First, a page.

36 Notation A 9 = λ K 1 α L α [ ] S(0) β D α(1 α)(β α) L = κk 1 α L α [ ] S(0) β, α(1 α) L A 10 = λ [ ] K S(0) β = D β(β 1)(β α) K A 11 = λ K (β 1) L β [ ] L α D β(β 1)(β α) S(0) = κk (β 1) L β [ ] L α. β(β 1) S(0) κk β(β 1) [ ] S(0) β, K

37 Up-and-out all-or-nothing call option The option value is 0, if L < K, λ l D 0 [ y k S(0)n e nx e αx dx]e (β α)y dy, if L K and S(0) > K, λ l D k [ y k S(0)n e nx e αx dx]e (β α)y dy, if L K and S(0) K 0, if L < K, = A 1 (n) A 2 (n) A 4 + A 5, if L K and S(0) > K, A 6 A 2 (n) + A 5, if L K and S(0) K.

38 Up-and-out all-or-nothing put option The option value is = λ l D 0 [ y λ D S(0)n e nx e αx dx]e (β α)y dy, if L < K, l 0 [ k S(0)n e nx e αx dx]e (β α)y dy, if L K&S(0) > K λ D { k 0 [ y S(0)n e nx e αx dx]e (β α)y dy + l k [ k S(0)n e nx e αx dx]e (β α)y dy}, A 1 (n) A 2 (n), if L < K, A 4 A 5, if L K and S(0) > K, A 1 (n) A 5 A 6, if L K and S(0) K. if L K&S(0) K

39 up-and-out option with payoff S(τ) n λ D l 0 [ y ] S(0) n e nx e αx dx e (β α)y dy = A 1 (n) A 2 (n). This is the sum of the value of the up-and-out all-or-nothing put option and the value of the up-and-out all-or-nothing call option.

40 Up-and-out call option The value is 0, if L < K, A 1 (1) A 2 (1) A 1 (0)K +A 2 (0)K + A 8 A 9, if L K and S(0) > K, A 2 (0)K + A 10 A 2 (1) A 9, if L K and S(0) K.

41 Up-and-out put option The value is A 1 (0)K A 2 (0)K A 1 (1) + A 2 (1), if L < K, A 8 A 9, if L K and S(0) > K, A 1 (0)K A 1 (1) + A 10 A 9, if L K and S(0) K.

42 Double barrier option Payoff: π(s(τ))i {a < m(τ), M(τ) < b}

43 Double barrier option Using a formula from B & S (2002), we have = E[b(S(0)e X (τ) )I {a < m(τ), M(τ) < b}] [ κ 0 0 Ξ Ξ 1 Ξ b(s(0)e z )e αz dz + Ξ 1 b(s(0)e z )e βz dz b a b +Ξ b(s(0)e z )e βz dz + Ξ 1 b(s(0)e z )e αz dz 0 0 b b ] Υ 1 b(s(0)e z )e αz dz Υ b(s(0)e z )e βz dz, a a a where Ξ = e 1 2 (b a)(β α) and Υ = e 1 2 (a+b)(β α).

44 Double barrier option When δ > 0, we have E[e δτ b(s(0)e X (τ) )I {a < m(τ), M(τ) < b}] = λ e (λ+δ)t b(s(0)e X (t) )I {a < m(t), M(t) < b }dt 0 [ κ 0 0 = Ξ Ξ 1 Ξ b(s(0)e z )e αz dz + Ξ 1 b(s(0)e z )e βz dz b a b +Ξ b(s(0)e z )e βz dz + Ξ 1 b(s(0)e z )e αz dz 0 0 b b ] Υ 1 b(s(0)e z )e αz dz Υ b(s(0)e z )e βz dz. a a a

45 Several stocks µ X(t) = (X 1 (t), X 2 (t),, X n (t)) n-dimensional Brownian motion. the mean vector C the covariance matrix of X(1) h g t (X) a real-valued functional of the process up to time t. an n-dimensional vector of real numbers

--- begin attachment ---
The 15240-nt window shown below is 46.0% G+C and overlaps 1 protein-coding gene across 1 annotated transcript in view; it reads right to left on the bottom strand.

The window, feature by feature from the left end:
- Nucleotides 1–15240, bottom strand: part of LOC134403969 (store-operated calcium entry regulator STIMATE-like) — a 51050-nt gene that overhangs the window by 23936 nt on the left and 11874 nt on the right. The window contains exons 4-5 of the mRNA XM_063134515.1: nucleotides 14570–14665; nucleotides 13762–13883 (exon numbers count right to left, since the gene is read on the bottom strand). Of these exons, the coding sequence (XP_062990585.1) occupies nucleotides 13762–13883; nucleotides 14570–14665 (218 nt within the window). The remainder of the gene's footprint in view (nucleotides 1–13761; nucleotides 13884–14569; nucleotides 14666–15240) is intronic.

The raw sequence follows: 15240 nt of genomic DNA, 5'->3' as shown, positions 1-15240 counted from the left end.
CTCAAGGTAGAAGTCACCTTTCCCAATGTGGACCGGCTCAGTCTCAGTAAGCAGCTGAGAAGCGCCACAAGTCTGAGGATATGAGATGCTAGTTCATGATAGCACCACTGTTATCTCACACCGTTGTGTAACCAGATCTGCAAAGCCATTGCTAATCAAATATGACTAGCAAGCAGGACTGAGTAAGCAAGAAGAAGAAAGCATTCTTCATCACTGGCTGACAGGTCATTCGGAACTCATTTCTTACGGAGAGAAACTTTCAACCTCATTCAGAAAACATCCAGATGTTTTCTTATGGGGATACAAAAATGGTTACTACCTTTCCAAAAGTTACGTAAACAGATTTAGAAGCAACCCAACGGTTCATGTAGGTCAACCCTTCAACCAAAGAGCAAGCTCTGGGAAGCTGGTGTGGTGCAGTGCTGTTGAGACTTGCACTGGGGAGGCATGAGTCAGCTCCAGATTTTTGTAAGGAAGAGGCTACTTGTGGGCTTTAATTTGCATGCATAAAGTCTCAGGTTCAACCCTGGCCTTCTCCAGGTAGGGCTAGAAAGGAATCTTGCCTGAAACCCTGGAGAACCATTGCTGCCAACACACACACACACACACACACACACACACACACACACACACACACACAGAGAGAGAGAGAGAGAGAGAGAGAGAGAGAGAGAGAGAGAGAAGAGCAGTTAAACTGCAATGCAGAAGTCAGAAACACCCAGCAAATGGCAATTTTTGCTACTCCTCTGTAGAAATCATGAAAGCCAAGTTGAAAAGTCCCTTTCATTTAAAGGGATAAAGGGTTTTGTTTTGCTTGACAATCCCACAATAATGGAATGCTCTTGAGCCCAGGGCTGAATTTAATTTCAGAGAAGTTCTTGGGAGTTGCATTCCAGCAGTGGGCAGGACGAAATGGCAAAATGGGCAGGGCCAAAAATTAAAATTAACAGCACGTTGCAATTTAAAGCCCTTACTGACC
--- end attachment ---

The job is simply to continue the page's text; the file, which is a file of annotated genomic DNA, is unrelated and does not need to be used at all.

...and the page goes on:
46 E[e δτ e h X(τ) g τ (X)] = E[e δ(h)τ g τ (X); h], (3) where δ(h) = δ ln[m X(1) (h)] = δ h µ 1 2 h Ch.

47 Proof of (3) Conditioning on τ = t, the LHS (3) is 0 e δt E[e h X(t) g t (X)]f τ (t)dt. By the factorization formula in the method of Esscher transforms, the expectation inside the integrand can be written as the product of two expectations, Hence 0 E[e h X(t) ] E[g t (X); h] = [M X(1) (h)] t E[g t (X); h]. e δt E[e h X(t) g t (X)]f τ (t)dt = 0 e δ(h)t E[g t (X); h]f τ (t)dt.

48 Application of (3) k q t (k X) n-dimensional vector of real numbers real-valued functional of the process up to time t E[e δτ e h X(τ) q τ (k X)] = E[e δ(h)τ q τ (k X); h]. The quadratic equation becomes 1 2 Var[k X(1); h]ξ 2 + E[k X(1); h]ξ [λ + δ(h)] = 1 2 k Ckξ 2 + k (µ + Ch)ξ (λ + δ h µ 1 2 h Ch)

49 Special case: n = 2 S 1 (t) = S 1 (0)e X 1(t) and S 2 (t) = S 2 (0)e X 2(t) µ = (µ 1, µ 2 ) ( ) σ 2 C = 1 ρσ 1 σ 2 ρσ 1 σ 2 σ2 2

50 Margrabe option Payoff: [S 1 (τ) S 2 (τ)] +. (4) If we rewrite (4) as e X 2(τ) [S 1 (0)e X 1(τ) X 2 (τ) S 2 (0)] +,

51 [ ] E[e δτ [S 1 (τ) S 2 (τ)] + S 1 (0) < S 2 (0)] = κ S 2 (0) S1 (0) β β (β. 1) S 2 (0) Here, κ = λ D (β α ), D = 1 2 Var[X 1(1) X 2 (1)] = 1 2 (σ2 1 + σ 2 2 2ρσ 1 σ 2 ), and α < 0 and β > 0 are the zeros of D ξ 2 + (µ 1 µ 2 + ρσ 1 σ 2 σ 2 2)ξ (λ + δ µ σ2 2) = ln[m X(1) ((ξ, 1 ξ) )] (λ + δ).

52 If we write (4) as Here, e X 1(τ) [S 1 (0) S 2 (0)e X 2(τ) X 1 (τ) ] +, E[e δτ [S 1 (τ) S 2 (τ)] + S 1 (0) < S 2 (0)] κ [ ] S 1 (0) S1 (0) α = α (1 α. ) S 2 (0) κ = λ D (β α ), D = 1 2 Var[X 2(1) X 1 (1)] = D, and α < 0 and β > 0 are the zeros of ln[m X(1) ((1 ξ, ξ) )] (λ + δ).

53 Hence α = 1 β and β = 1 α. Thus, κ = κ